Large amounts of H2O are carried into trenches via subduction of the sediments, basaltic crust and uppermost mantle that make up the oceanic lithosphere. A major open question is how much of this subducted H2O is released into the overlying mantle wedge and how much is carried deeper into the mantle. This depends on whether the fluid is able to form an interconnected network among the mineral grains that make up the rock down to very low fluid fractions. In many cases, a minimum amount of fluid (critical porosity) is required in order to achieve connectivity, such that some fluid will remain trapped in the rock.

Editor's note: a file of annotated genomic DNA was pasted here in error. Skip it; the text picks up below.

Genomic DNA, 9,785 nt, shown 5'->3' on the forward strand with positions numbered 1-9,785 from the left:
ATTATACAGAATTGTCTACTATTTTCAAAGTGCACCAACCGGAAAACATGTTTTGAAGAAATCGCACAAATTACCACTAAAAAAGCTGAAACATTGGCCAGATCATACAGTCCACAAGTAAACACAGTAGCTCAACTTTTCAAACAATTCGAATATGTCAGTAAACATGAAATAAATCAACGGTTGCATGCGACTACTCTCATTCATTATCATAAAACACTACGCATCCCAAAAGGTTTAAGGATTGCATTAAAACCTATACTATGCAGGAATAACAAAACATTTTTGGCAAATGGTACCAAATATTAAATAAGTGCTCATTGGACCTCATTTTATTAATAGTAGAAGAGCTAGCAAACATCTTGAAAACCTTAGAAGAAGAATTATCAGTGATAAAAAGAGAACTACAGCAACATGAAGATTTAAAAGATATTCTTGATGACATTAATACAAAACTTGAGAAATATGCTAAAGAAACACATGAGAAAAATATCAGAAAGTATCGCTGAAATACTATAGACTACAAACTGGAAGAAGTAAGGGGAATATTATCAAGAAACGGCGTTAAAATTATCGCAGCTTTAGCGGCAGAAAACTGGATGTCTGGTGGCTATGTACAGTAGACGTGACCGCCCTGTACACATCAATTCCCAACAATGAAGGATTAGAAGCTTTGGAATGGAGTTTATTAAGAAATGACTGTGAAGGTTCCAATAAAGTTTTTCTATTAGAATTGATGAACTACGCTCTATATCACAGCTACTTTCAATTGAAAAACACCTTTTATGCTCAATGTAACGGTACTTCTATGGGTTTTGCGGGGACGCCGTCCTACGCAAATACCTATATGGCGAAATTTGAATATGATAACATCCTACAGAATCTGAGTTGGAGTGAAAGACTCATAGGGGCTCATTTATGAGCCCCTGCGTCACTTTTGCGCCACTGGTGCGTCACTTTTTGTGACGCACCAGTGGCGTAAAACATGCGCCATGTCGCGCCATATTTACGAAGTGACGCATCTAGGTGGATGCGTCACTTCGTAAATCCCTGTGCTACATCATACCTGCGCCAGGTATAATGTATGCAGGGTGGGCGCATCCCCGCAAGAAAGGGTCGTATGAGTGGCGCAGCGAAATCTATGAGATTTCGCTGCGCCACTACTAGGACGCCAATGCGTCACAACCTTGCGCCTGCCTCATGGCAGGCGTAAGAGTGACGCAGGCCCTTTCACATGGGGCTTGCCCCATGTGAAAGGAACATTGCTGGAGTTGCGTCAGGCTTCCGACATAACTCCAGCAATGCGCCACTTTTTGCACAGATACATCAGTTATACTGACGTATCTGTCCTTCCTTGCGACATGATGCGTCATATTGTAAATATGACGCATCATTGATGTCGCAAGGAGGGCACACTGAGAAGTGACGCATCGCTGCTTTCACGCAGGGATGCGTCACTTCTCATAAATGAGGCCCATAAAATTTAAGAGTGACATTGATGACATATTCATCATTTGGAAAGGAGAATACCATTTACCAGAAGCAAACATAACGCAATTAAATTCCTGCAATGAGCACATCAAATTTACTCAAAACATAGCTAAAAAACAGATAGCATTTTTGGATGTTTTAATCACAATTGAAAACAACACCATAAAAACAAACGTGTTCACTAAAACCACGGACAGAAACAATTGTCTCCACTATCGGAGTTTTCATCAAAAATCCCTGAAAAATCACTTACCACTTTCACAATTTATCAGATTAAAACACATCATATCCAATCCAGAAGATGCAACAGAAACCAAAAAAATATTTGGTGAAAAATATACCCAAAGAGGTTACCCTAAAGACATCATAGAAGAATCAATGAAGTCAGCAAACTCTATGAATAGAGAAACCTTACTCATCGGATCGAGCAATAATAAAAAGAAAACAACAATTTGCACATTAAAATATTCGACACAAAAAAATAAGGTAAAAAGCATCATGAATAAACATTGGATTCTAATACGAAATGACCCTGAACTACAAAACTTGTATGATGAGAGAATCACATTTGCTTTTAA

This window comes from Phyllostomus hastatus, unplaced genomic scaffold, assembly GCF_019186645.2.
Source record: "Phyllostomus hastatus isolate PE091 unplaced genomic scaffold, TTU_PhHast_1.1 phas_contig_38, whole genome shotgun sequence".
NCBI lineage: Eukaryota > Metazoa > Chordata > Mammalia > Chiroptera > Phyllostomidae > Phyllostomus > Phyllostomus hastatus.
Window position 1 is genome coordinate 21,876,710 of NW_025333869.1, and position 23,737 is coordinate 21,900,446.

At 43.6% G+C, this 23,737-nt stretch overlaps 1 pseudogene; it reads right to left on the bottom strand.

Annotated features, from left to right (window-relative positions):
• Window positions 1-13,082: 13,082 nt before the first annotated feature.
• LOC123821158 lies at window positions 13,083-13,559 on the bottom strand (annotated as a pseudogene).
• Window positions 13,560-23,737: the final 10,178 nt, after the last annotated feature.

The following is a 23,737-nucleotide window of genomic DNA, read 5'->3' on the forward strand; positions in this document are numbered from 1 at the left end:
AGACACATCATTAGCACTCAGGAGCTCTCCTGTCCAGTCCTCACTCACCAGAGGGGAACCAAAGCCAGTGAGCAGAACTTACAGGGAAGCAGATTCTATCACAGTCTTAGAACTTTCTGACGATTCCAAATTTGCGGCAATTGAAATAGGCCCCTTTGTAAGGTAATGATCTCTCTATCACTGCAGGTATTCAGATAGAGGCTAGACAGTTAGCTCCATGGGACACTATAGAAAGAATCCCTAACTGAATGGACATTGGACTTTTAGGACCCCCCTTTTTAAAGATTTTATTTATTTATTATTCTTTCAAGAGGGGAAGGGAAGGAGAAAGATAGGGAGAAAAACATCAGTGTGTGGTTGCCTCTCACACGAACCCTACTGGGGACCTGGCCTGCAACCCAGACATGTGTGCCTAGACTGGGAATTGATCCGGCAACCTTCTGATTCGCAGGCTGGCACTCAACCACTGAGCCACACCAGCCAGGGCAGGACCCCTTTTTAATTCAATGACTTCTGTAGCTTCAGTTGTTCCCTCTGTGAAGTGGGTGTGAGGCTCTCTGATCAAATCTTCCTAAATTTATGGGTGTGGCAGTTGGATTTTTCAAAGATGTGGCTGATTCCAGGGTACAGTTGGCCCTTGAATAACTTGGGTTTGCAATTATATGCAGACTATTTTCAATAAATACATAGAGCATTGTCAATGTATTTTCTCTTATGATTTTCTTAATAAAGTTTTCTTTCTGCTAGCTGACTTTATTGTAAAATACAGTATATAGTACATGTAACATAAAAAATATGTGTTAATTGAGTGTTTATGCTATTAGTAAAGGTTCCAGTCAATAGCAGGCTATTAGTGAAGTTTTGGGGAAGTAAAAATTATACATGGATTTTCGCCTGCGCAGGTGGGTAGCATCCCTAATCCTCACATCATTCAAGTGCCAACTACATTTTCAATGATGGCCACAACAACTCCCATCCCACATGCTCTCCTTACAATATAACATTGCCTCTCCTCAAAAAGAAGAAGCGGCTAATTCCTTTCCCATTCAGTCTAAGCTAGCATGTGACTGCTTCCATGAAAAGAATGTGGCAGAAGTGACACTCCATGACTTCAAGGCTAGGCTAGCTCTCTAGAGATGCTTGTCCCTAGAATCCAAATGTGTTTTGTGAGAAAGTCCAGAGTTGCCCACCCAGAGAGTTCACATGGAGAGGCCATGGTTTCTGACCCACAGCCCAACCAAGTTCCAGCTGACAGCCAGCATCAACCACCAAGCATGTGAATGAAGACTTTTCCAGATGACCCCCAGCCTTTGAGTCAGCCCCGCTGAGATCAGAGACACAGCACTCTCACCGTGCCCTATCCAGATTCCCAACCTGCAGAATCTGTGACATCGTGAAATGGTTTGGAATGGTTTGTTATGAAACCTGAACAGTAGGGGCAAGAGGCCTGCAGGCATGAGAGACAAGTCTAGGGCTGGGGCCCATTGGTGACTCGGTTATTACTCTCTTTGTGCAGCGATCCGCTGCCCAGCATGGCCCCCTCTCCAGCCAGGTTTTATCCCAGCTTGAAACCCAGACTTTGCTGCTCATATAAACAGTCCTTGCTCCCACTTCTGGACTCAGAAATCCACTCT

This proposal seeks support for an experimental determination of the 3-D grain scale distribution of aqueous fluid in three types of subducted sediment: siliceous, carbonate, and clay. We will exploit synchrotron X-ray microtomographic techniques developed by Zhu et al. (2011) for the study of 3-D melt distribution in olivine-basalt aggregates to obtain 3-D data on the distribution of fluids in subducted sediment. This nondestructive 3-D imaging technique has a spatial resolution of 0.7 um and provides quantitative information on geometrical parameters of fluid topology, such as the dihedral angles, melt channel sizes and connectivity. We plan to initially investigate the distribution of water in simplified sediment analogs (i.e. quartz for siliceous sediments; calcite for carbonate sediments; smectite for clays). Fluid fraction will be varied from ~10% down to ~1% to determine the porosity at which connectivity is lost for each sediment type. Once we have characterized fluid distribution in simplified systems, we will investigate more realistic scenarios by adding more solid phases and altering the composition of the fluid to more closely approximate seawater. We anticipate that the proposed experiments will lay the necessary groundwork for an NSF proposal to determine 3-D grain scale distribution of fluids in a range of subducted lithologies, including sediments, basalt (eclogite), and peridotite. Results from the proposed study will provide important new insights into the amount of fluid that can be transported into the deep mantle by subduction.